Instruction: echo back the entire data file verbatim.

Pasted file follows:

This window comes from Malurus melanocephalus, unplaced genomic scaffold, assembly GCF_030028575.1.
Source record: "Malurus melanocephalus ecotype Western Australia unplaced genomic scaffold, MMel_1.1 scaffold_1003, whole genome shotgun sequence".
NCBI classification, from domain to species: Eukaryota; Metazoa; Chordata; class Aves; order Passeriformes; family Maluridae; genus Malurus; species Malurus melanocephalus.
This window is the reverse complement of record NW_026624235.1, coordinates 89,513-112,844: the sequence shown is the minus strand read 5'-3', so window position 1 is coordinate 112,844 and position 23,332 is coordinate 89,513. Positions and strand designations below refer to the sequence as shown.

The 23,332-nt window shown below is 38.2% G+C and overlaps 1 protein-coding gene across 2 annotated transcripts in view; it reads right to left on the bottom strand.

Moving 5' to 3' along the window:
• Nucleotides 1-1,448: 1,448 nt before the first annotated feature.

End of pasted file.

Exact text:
This window comes from Malurus melanocephalus, unplaced genomic scaffold, assembly GCF_030028575.1.
Source record: "Malurus melanocephalus ecotype Western Australia unplaced genomic scaffold, MMel_1.1 scaffold_1003, whole genome shotgun sequence".
NCBI classification, from domain to species: Eukaryota; Metazoa; Chordata; class Aves; order Passeriformes; family Maluridae; genus Malurus; species Malurus melanocephalus.
This window is the reverse complement of record NW_026624235.1, coordinates 89,513-112,844: the sequence shown is the minus strand read 5'-3', so window position 1 is coordinate 112,844 and position 23,332 is coordinate 89,513. Positions and strand designations below refer to the sequence as shown.

The 23,332-nt window shown below is 38.2% G+C and overlaps 1 protein-coding gene across 2 annotated transcripts in view; it reads right to left on the bottom strand.

Moving 5' to 3' along the window:
• Nucleotides 1-1,448: 1,448 nt before the first annotated feature.